Let me tell you a little ditty about a deal cut 62 miles from home and how it educated me on the ever-changing tax rules in Southern California.
Recently, we sold two buildings in Los Angeles county, in Chatsworth to be exact. The deal was lengthy, spanning the horrors of the changing finance market and Jerome Powell’s ratcheting up of bank borrowing rates.
But alas, we got it done, satisfying the buyer’s 1031 exchange and providing the seller with a long-term lease from which to operate his business.
Chatsworth, as well as most of the San Fernando Valley, is considered part of the city of Los Angeles. For context, imagine if the north Orange County cities of Anaheim, Buena Park, Orange, Placentia, Brea, La Habra and Fullerton were under the purview of say, Santa Ana. yes That’s the situation at Chatsworth.
Consequently, Los Angeles wields tremendous clout when determining taxation — especially in the transfer of real property.
One line item in our estimated closing statement caused the county recorder to pull our file.
It seemed the transfer tax was improperly computed, or so they thought. When our title officer pointed out the correct calculation — which appeared on the deed — the county capitulated and allowed the recording. Never had I spent so much time understanding how such taxes are determined.
My education, I believe, is column-worthy. But recently, another development in Los Angeles known as Measure ULA or the “mansion tax” — which was passed by voters — encouraged a deeper dive. So here we go.
From the website deedclaim.com (a wonderful resource, by the way), you can find this: “California’s Documentary Transfer Tax Act allows counties and cities to collect tax on documents that transfer real estate. The Documentary Transfer Tax Act is broadly worded, imposing a tax on:
“Each deed, instrument, or writing by which any lands, tenements, or other realty sold within the county shall be granted, assigned, transferred, or otherwise conveyed to, or vested in, the purchaser or purchasers, or any other person or persons , by his or their direction, when the consideration or value of the interest or property conveyed (exclusive of the value of any lien or encumbrance remaining thereon at the time of sale) exceeds one hundred dollars …”
In reading further, “this language covers almost every interest in property that can be created or transferred under California law.” It includes:
—Outright property transfers;
— tenancy in common interest;
— joint tenancy interests;
—Community property interests;
—Life estates and remainder interests;
— Long-term leases;
—Mobile homes installed on permanent foundations.
A transfer of any of these interests is subject to documentary transfer taxes. The documentary transfer tax is due even if the instrument is not recorded in the county real estate records. The creation and delivery of the deed cause the documentary transfer tax to become due.
Most counties in California impose a transfer tax equal to $1.10 per thousand dollars of value. In addition to the county rate, cities may impose additional documentary transfer taxes.
Again from deedclaim.com: “The amount that the city may impose depends on whether the city is a charter city or a general law city.”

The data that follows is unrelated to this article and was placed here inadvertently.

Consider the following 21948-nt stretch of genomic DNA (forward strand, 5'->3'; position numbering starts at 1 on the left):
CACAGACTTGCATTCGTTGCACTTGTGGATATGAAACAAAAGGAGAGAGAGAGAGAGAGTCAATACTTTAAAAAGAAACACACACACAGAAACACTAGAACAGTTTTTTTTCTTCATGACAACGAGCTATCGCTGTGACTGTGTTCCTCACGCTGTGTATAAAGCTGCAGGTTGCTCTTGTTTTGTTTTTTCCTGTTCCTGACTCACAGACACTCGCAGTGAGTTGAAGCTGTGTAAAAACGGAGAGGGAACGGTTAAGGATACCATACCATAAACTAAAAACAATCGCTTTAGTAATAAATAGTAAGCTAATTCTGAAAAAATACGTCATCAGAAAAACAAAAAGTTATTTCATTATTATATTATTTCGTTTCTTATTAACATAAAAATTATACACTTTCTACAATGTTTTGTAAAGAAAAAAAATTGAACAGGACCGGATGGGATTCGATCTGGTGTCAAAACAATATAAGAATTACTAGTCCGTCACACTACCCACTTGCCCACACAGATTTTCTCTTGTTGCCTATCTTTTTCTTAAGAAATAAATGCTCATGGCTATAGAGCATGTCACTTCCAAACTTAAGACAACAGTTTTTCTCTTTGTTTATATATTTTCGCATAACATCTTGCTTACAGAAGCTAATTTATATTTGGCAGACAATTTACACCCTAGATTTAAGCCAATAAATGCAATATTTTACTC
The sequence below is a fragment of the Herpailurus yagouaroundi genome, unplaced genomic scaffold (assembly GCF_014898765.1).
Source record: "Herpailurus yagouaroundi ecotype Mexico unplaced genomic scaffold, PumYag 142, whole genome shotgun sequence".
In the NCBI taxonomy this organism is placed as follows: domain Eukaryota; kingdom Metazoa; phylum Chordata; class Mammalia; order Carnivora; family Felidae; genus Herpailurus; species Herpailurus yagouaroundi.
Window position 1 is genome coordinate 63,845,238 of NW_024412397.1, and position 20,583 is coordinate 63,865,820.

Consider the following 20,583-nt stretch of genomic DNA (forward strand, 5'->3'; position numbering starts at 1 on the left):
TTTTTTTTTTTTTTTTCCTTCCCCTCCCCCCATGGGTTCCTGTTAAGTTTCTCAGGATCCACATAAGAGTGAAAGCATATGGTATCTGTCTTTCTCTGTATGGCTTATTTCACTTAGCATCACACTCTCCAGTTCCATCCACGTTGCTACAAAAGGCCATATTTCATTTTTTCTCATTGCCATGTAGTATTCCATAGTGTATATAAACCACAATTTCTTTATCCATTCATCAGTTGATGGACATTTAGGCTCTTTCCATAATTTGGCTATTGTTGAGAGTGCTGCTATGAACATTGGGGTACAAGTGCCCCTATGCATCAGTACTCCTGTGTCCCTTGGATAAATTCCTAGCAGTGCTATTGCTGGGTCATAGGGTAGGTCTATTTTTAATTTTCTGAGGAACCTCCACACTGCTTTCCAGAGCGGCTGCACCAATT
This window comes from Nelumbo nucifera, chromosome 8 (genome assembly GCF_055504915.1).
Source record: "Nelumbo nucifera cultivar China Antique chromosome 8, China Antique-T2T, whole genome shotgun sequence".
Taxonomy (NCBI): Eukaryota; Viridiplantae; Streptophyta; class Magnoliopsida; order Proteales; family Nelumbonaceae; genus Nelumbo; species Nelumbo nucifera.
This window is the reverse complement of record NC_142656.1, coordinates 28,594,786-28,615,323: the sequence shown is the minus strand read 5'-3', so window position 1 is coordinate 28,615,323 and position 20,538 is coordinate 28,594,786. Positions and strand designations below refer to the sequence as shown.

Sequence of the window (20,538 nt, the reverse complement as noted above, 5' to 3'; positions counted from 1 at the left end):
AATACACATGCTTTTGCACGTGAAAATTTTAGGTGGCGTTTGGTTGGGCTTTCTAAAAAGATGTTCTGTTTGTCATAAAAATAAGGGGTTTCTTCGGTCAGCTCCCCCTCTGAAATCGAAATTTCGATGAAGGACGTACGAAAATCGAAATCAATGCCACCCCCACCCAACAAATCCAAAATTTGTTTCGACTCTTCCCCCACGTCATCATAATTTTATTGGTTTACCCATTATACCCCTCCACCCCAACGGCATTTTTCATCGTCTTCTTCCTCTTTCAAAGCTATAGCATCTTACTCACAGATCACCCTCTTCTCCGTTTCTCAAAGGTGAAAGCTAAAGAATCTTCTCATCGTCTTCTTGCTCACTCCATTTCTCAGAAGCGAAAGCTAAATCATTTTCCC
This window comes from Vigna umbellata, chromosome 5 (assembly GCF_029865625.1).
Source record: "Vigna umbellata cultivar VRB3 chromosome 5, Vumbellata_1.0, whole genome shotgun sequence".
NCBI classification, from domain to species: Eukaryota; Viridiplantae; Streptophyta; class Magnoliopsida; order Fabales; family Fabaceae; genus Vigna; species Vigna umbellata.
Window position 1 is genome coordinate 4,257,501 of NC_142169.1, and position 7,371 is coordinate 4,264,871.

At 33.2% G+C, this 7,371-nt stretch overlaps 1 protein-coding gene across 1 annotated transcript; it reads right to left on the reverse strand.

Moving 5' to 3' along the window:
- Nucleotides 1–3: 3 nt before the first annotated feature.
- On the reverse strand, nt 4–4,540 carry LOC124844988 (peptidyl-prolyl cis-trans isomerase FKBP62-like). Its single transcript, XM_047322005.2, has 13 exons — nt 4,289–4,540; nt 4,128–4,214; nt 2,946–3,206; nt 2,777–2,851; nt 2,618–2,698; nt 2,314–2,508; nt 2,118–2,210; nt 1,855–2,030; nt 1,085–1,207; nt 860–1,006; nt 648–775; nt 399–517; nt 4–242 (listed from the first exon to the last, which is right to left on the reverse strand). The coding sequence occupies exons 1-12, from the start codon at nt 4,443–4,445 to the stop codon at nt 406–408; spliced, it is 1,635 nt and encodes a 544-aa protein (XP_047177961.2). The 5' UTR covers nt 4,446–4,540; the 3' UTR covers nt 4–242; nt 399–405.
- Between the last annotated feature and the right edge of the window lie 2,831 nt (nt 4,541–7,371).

The website gives a breakdown of all the counties and cities in California, which are charter and general law, and the respective transfer taxes. But to save you some reading Anaheim, Buena Park, Cypress, Huntington Beach, Irvine, Los Alamitos, Newport Beach, Placentia, Santa Ana and Seal Beach all are charter cities. The balance of OC is general law. You can find more on this at californiacityfinance.com
Now to Measure ULA which recently passed in Los Angeles city.
“Measure ULA, commonly known as the “mansion tax,” would impose a new “Homelessness and Housing Solutions Tax” on transfers of residential and commercial real property in the city of Los Angeles valued in excess of $5 million,” according to the law firm gibsondunn.com
According to the firm, and I’m paraphrasing their words here, revenue raised by the new tax, expected to be between $600 million and $1.1 billion annually, “is intended to be used to fund affordable housing and tenant assistance programs.”
Under the measure, sales of residential and commercial real property valued at more than $5 million but less than $10 million would be subject to an additional tax at the rate of 4%, while sales of properties valued at $10 million or more would be subject to an additional tax at the rate of 5.5%.
The new tax would apply to the entirety of the sale value, not solely excess threshold amounts, and regardless of whether the property is sold at a gain or a loss. The tax, which can be adjusted for inflation, would apply to property sales occurring on or after April 1, 2023.
Also, the new tax is in addition to the existing documentary transfer tax imposed on property sales in the city of Los Angeles, which is imposed at a combined city and county rate of 0.56%.
So what does all of this mean? Selling a property greater than $5 million in Los Angeles just got a lot more expensive.
A $10 million property used to cost $56,000 to transfer. Starting April 1 next year, that same $10 million transfer will be taxed at $606,000, more than a tenfold increase. And by the way, a $5 million residence typically is a big deal, as in large home. A commercial deal in LA will trigger the tax on a very small square footage, affecting many occupants who own their building and choose to sell.
But so what? We’re in the OC.
Just this: Will unfunded pension liabilities straining city budgets cause city governments to search for revenues to bridge the gap? Ten of the 34 cities within Orange County have charters that allow such an increase in transfer taxes – with voter approval. We want see.
Allen Buchanan is a principal and commercial real estate broker at Lee & Associates, Orange. He can be reached at 714.564.7104 or [email protected].